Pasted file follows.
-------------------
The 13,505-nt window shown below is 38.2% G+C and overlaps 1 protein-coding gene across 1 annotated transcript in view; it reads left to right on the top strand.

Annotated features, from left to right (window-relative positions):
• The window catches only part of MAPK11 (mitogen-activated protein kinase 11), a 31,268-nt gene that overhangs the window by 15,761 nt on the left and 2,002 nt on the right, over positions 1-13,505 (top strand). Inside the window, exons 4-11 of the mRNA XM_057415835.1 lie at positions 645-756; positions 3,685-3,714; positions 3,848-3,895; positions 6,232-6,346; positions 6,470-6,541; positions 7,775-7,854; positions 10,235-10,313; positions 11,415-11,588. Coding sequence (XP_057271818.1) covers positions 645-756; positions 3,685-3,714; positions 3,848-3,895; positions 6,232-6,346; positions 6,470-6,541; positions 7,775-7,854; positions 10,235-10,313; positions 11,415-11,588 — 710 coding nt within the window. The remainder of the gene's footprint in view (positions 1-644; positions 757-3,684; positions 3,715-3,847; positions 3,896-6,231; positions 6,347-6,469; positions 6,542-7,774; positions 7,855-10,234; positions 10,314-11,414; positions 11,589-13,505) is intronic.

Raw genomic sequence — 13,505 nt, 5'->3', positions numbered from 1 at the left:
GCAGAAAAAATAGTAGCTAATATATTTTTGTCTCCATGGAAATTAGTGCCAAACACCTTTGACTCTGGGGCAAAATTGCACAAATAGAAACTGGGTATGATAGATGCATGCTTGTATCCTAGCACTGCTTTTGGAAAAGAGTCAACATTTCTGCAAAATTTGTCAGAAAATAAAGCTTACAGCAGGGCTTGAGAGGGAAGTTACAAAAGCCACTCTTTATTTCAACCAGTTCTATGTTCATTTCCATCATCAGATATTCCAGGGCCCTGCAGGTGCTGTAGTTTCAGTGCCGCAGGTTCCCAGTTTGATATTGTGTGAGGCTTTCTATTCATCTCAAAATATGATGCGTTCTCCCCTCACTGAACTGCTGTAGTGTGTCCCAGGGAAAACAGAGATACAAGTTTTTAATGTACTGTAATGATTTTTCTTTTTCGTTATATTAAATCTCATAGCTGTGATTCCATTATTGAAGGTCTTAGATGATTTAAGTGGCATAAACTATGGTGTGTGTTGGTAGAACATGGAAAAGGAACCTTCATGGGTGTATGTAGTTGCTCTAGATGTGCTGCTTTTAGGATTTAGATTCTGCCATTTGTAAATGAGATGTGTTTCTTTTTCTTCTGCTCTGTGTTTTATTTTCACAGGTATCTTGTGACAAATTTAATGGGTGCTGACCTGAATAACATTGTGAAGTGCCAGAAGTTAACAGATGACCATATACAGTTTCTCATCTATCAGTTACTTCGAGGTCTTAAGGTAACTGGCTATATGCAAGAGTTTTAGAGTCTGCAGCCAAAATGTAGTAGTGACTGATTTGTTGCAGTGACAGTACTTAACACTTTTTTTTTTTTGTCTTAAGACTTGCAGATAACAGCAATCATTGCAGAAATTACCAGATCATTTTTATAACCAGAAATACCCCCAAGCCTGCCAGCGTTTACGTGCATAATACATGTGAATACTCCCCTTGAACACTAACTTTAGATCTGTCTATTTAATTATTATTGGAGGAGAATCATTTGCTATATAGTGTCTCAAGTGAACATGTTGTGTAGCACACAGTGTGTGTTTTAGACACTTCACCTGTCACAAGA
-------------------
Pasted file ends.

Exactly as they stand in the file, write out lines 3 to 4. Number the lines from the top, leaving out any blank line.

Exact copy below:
• The window catches only part of MAPK11 (mitogen-activated protein kinase 11), a 31,268-nt gene that overhangs the window by 15,761 nt on the left and 2,002 nt on the right, over positions 1-13,505 (top strand). Inside the window, exons 4-11 of the mRNA XM_057415835.1 lie at positions 645-756; positions 3,685-3,714; positions 3,848-3,895; positions 6,232-6,346; positions 6,470-6,541; positions 7,775-7,854; positions 10,235-10,313; positions 11,415-11,588. Coding sequence (XP_057271818.1) covers positions 645-756; positions 3,685-3,714; positions 3,848-3,895; positions 6,232-6,346; positions 6,470-6,541; positions 7,775-7,854; positions 10,235-10,313; positions 11,415-11,588 — 710 coding nt within the window. The remainder of the gene's footprint in view (positions 1-644; positions 757-3,684; positions 3,715-3,847; positions 3,896-6,231; positions 6,347-6,469; positions 6,542-7,774; positions 7,855-10,234; positions 10,314-11,414; positions 11,589-13,505) is intronic.

Raw genomic sequence — 13,505 nt, 5'->3', positions numbered from 1 at the left: